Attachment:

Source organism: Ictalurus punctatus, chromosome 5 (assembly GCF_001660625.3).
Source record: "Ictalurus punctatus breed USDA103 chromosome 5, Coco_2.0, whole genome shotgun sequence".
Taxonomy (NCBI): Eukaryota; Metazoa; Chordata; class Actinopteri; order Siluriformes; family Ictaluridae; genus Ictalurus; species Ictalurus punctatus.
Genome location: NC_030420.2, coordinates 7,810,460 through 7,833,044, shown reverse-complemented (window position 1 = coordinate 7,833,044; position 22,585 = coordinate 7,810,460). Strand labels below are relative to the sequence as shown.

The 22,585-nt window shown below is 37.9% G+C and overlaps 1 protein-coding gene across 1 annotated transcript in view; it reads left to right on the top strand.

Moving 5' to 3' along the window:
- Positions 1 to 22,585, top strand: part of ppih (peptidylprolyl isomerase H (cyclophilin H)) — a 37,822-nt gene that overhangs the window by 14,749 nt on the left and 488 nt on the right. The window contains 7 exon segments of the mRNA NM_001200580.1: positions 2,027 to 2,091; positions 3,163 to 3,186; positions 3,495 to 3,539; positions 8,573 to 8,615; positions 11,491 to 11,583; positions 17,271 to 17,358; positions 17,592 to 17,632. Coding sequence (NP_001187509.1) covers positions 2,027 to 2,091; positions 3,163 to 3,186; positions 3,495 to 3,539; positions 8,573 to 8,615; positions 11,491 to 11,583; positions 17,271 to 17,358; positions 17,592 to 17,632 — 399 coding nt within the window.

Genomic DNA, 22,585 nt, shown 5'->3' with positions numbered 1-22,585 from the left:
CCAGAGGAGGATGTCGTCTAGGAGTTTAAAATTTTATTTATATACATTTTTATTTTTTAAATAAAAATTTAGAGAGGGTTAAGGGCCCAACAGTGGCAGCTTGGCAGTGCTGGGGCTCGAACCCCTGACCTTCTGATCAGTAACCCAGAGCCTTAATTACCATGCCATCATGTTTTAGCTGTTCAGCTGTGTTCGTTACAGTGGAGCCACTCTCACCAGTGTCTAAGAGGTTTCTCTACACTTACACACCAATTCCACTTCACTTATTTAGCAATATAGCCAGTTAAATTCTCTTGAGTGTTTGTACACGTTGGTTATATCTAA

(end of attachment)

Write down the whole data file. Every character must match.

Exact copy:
Source organism: Ictalurus punctatus, chromosome 5 (assembly GCF_001660625.3).
Source record: "Ictalurus punctatus breed USDA103 chromosome 5, Coco_2.0, whole genome shotgun sequence".
Taxonomy (NCBI): Eukaryota; Metazoa; Chordata; class Actinopteri; order Siluriformes; family Ictaluridae; genus Ictalurus; species Ictalurus punctatus.
Genome location: NC_030420.2, coordinates 7,810,460 through 7,833,044, shown reverse-complemented (window position 1 = coordinate 7,833,044; position 22,585 = coordinate 7,810,460). Strand labels below are relative to the sequence as shown.

The 22,585-nt window shown below is 37.9% G+C and overlaps 1 protein-coding gene across 1 annotated transcript in view; it reads left to right on the top strand.

Moving 5' to 3' along the window:
- Positions 1 to 22,585, top strand: part of ppih (peptidylprolyl isomerase H (cyclophilin H)) — a 37,822-nt gene that overhangs the window by 14,749 nt on the left and 488 nt on the right. The window contains 7 exon segments of the mRNA NM_001200580.1: positions 2,027 to 2,091; positions 3,163 to 3,186; positions 3,495 to 3,539; positions 8,573 to 8,615; positions 11,491 to 11,583; positions 17,271 to 17,358; positions 17,592 to 17,632. Coding sequence (NP_001187509.1) covers positions 2,027 to 2,091; positions 3,163 to 3,186; positions 3,495 to 3,539; positions 8,573 to 8,615; positions 11,491 to 11,583; positions 17,271 to 17,358; positions 17,592 to 17,632 — 399 coding nt within the window.

Genomic DNA, 22,585 nt, shown 5'->3' with positions numbered 1-22,585 from the left:
CCAGAGGAGGATGTCGTCTAGGAGTTTAAAATTTTATTTATATACATTTTTATTTTTTAAATAAAAATTTAGAGAGGGTTAAGGGCCCAACAGTGGCAGCTTGGCAGTGCTGGGGCTCGAACCCCTGACCTTCTGATCAGTAACCCAGAGCCTTAATTACCATGCCATCATGTTTTAGCTGTTCAGCTGTGTTCGTTACAGTGGAGCCACTCTCACCAGTGTCTAAGAGGTTTCTCTACACTTACACACCAATTCCACTTCACTTATTTAGCAATATAGCCAGTTAAATTCTCTTGAGTGTTTGTACACGTTGGTTATATCTAA